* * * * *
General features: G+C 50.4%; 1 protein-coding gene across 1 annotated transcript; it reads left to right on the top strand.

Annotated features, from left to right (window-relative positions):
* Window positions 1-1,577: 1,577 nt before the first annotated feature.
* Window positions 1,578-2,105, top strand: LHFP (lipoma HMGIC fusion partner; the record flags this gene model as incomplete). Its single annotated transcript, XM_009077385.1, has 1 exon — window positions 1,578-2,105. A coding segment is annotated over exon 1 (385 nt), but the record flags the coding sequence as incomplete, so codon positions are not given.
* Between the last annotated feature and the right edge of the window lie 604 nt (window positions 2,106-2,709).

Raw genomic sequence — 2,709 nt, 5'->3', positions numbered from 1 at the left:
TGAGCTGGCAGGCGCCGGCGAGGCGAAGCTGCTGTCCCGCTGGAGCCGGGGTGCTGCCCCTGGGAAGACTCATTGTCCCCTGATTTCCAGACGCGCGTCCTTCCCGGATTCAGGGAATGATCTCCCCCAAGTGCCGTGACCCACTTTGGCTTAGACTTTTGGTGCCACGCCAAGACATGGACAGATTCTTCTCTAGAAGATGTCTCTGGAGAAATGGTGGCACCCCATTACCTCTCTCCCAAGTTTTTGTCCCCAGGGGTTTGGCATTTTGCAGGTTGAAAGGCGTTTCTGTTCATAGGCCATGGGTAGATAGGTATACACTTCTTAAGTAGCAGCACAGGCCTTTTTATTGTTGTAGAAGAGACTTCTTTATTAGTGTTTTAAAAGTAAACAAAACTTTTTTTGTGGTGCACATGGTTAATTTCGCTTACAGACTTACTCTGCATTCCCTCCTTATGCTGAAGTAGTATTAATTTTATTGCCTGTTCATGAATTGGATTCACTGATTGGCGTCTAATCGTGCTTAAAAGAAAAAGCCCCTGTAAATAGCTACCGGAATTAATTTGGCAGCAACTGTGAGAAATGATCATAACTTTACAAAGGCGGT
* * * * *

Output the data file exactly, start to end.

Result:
General features: G+C 50.4%; 1 protein-coding gene across 1 annotated transcript; it reads left to right on the top strand.

Annotated features, from left to right (window-relative positions):
* Window positions 1-1,577: 1,577 nt before the first annotated feature.
* Window positions 1,578-2,105, top strand: LHFP (lipoma HMGIC fusion partner; the record flags this gene model as incomplete). Its single annotated transcript, XM_009077385.1, has 1 exon — window positions 1,578-2,105. A coding segment is annotated over exon 1 (385 nt), but the record flags the coding sequence as incomplete, so codon positions are not given.
* Between the last annotated feature and the right edge of the window lie 604 nt (window positions 2,106-2,709).

Raw genomic sequence — 2,709 nt, 5'->3', positions numbered from 1 at the left:
TGAGCTGGCAGGCGCCGGCGAGGCGAAGCTGCTGTCCCGCTGGAGCCGGGGTGCTGCCCCTGGGAAGACTCATTGTCCCCTGATTTCCAGACGCGCGTCCTTCCCGGATTCAGGGAATGATCTCCCCCAAGTGCCGTGACCCACTTTGGCTTAGACTTTTGGTGCCACGCCAAGACATGGACAGATTCTTCTCTAGAAGATGTCTCTGGAGAAATGGTGGCACCCCATTACCTCTCTCCCAAGTTTTTGTCCCCAGGGGTTTGGCATTTTGCAGGTTGAAAGGCGTTTCTGTTCATAGGCCATGGGTAGATAGGTATACACTTCTTAAGTAGCAGCACAGGCCTTTTTATTGTTGTAGAAGAGACTTCTTTATTAGTGTTTTAAAAGTAAACAAAACTTTTTTTGTGGTGCACATGGTTAATTTCGCTTACAGACTTACTCTGCATTCCCTCCTTATGCTGAAGTAGTATTAATTTTATTGCCTGTTCATGAATTGGATTCACTGATTGGCGTCTAATCGTGCTTAAAAGAAAAAGCCCCTGTAAATAGCTACCGGAATTAATTTGGCAGCAACTGTGAGAAATGATCATAACTTTACAAAGGCGGT